Crises come in a wide variety: A sudden supply interruption that prevents you from making sales, an irate customer on Facebook causes a communal uproar or even the sudden destruction of your inventory in a structure fire. Each of these events represents a crisis to your business, and each needs a management plan.

“Something will happen. That is a fact of life,” say the experts at “It is how you handle it when it happens that is your test. Having systems in place that provide clear instructions to all concerned and a way to provide continuity of business operations during and immediately after the crisis is critical.”

This is the essence of crisis management; knowing that something is going to happen and knowing just what you’re going to do to come through it.

It’s true that there is no way to prepare for absolutely everything that might occur, but preparation for any crisis will make you better prepared for every crisis. Know who you’ll need to communicate with for crises in each area of your business, and make sure your staff is prepared as well.

“A pragmatic way for small businesses to prepare a crisis management plan is to, first, scope the five worst case scenarios you could face; those which would have the most significant financial impact on the business and/or which are most likely to happen,” says PR and management consultant Craig Pearce. “Then it’s about doing everything you can to prepare for these crises… Consider how your response will impact on your reputation and the achievement of your business objectives long-term.”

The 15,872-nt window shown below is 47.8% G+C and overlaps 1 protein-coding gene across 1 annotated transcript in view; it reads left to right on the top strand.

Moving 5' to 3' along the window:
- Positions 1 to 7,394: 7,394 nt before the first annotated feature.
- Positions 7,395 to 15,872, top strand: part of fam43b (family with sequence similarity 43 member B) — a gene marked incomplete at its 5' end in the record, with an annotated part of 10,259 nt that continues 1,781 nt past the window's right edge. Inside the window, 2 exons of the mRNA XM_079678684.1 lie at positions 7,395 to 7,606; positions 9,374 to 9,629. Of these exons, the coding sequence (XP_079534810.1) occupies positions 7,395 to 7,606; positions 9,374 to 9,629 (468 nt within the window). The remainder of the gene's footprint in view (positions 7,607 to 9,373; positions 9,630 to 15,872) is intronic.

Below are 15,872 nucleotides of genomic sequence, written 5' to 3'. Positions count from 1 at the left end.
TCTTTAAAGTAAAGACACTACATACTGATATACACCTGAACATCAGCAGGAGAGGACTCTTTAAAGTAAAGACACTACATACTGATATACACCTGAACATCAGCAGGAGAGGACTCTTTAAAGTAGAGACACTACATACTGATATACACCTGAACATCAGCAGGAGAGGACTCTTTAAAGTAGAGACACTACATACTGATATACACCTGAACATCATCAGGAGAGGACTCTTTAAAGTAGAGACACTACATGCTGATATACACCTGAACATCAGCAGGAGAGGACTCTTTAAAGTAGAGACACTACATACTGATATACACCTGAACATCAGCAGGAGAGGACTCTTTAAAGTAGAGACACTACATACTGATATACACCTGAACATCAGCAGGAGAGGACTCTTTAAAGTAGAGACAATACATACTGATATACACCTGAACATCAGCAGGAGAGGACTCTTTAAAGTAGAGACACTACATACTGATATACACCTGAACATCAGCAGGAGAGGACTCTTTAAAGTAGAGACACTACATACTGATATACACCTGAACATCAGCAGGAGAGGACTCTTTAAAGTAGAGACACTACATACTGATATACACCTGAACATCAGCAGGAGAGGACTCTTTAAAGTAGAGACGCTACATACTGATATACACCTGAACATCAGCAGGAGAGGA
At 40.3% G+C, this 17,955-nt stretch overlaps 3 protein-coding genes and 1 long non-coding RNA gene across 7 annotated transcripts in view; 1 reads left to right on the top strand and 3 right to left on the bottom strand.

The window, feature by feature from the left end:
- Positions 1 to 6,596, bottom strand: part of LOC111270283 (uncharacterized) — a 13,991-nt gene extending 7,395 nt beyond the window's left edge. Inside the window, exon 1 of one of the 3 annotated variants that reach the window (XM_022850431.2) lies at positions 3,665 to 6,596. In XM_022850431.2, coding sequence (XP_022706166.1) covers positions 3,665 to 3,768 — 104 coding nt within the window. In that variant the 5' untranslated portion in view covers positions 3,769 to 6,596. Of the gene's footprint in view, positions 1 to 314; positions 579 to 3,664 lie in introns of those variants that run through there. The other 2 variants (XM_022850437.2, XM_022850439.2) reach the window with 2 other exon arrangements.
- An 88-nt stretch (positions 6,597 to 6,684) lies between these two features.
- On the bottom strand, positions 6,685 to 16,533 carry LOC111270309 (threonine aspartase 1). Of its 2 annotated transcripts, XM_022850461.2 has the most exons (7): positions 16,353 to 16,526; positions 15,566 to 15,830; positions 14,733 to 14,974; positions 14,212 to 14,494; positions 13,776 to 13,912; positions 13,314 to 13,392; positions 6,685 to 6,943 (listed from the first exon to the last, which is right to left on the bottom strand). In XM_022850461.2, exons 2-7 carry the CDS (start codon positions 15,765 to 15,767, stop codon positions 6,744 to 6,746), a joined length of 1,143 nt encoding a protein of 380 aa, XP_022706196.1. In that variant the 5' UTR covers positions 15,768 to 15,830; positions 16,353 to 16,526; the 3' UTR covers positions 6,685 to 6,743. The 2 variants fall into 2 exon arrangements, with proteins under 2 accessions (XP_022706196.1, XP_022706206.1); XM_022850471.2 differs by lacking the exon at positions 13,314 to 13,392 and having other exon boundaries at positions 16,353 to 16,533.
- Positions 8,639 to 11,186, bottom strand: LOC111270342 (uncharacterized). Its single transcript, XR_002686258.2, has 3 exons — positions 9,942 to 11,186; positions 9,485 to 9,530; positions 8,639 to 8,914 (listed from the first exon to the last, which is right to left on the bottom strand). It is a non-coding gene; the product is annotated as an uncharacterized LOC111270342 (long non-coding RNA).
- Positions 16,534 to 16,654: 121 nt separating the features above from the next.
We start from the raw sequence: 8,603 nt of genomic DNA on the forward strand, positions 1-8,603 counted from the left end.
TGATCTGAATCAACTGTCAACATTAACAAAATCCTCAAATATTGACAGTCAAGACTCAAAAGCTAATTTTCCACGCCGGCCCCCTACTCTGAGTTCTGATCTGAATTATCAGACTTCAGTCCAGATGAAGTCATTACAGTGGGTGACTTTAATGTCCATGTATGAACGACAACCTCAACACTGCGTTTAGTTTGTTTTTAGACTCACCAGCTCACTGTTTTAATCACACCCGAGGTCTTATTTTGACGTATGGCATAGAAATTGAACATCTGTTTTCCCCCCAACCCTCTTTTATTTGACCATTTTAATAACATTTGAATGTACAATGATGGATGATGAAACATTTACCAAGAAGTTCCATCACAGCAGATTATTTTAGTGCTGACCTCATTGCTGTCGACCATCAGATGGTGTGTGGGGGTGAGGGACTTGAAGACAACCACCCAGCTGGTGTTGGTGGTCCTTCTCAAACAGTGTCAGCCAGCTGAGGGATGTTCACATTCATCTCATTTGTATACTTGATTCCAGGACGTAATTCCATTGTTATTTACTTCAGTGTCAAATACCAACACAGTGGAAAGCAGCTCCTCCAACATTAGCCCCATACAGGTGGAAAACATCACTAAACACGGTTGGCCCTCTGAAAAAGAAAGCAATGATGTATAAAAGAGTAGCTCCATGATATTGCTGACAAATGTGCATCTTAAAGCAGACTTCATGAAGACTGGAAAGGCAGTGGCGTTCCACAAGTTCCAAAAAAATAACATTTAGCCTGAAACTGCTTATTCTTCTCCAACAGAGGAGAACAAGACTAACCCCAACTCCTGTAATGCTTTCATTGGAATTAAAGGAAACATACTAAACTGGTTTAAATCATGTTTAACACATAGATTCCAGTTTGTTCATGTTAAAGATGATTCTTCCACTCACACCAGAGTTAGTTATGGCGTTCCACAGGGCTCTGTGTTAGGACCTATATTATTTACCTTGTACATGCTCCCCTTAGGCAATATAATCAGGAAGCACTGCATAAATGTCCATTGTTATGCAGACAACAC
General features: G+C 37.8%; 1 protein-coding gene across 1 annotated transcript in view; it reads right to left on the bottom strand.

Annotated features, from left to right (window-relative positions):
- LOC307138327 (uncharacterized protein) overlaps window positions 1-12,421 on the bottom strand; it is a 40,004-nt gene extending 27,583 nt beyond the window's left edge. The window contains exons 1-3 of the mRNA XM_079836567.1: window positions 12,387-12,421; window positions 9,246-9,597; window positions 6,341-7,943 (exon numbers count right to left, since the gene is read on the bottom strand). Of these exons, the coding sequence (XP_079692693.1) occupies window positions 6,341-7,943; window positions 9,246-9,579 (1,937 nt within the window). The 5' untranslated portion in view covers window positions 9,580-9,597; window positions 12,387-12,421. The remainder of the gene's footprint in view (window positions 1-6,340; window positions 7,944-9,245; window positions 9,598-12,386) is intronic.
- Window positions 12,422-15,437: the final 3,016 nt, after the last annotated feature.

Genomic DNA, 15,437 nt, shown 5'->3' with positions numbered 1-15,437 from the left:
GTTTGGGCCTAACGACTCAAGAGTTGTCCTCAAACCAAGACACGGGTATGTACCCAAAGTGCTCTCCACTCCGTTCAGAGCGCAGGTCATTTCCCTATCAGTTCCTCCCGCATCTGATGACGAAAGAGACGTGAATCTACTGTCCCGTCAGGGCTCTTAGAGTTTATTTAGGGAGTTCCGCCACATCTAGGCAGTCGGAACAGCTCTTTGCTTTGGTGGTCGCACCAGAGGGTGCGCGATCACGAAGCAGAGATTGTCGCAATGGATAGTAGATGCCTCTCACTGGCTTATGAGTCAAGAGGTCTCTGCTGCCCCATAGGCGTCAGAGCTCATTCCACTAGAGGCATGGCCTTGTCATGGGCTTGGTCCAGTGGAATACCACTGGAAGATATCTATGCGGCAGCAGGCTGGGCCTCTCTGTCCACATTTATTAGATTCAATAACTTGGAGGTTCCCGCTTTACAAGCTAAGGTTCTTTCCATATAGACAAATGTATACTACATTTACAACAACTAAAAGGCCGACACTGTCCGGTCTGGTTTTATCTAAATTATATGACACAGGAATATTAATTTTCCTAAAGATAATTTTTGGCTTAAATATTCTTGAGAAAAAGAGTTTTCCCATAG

Crisis management can also involve making some very tough decisions. Often, a business cannot emerge from a crisis the same as it was before and still hope to thrive. Changing relationships and changing directions can be hard, and many small businesses find this hard to do on their own.

“Sometimes the owner can’t do this. It’s triage, and they’re not built to do it,” crisis manager Nat Wasserstein says. “They’re not going to fire friends and family. They’re not going to have conversations with customers and vendors. Sometimes they need a professional to ‘block’ for them and have the confidence that they don’t have.”

Pearce agrees, noting that attitude is important. When it comes to the public relations angle, he recommends exploring “strategic approaches you could apply including asking trusted, credible and influential stakeholders to speak out on your behalf.”

So be sure you have an effective crisis management plan in place. Know what you would do if your business was suddenly disrupted by consumer relations issues, supply issues and other key problems you might face. Write your plan down and review it several times a year, updating as necessary.

When the crisis comes, the time you invest will have a major payoff.

New Year, New Business Plan

by Sam Meenasian,

The beginning of a new year is always a time when we set new goals, both for ourselves and for our businesses. If you truly want to achieve the business goals you’re setting for 2015, the best way to do so is update your business plan.

It might have been years since you last looked at the business plan you wrote when you started your business. (Maybe you never even wrote one in the first place.) Either way, take some time as the year begins to think about how your business has grown and changed, and how you want it to grow even further in the coming year.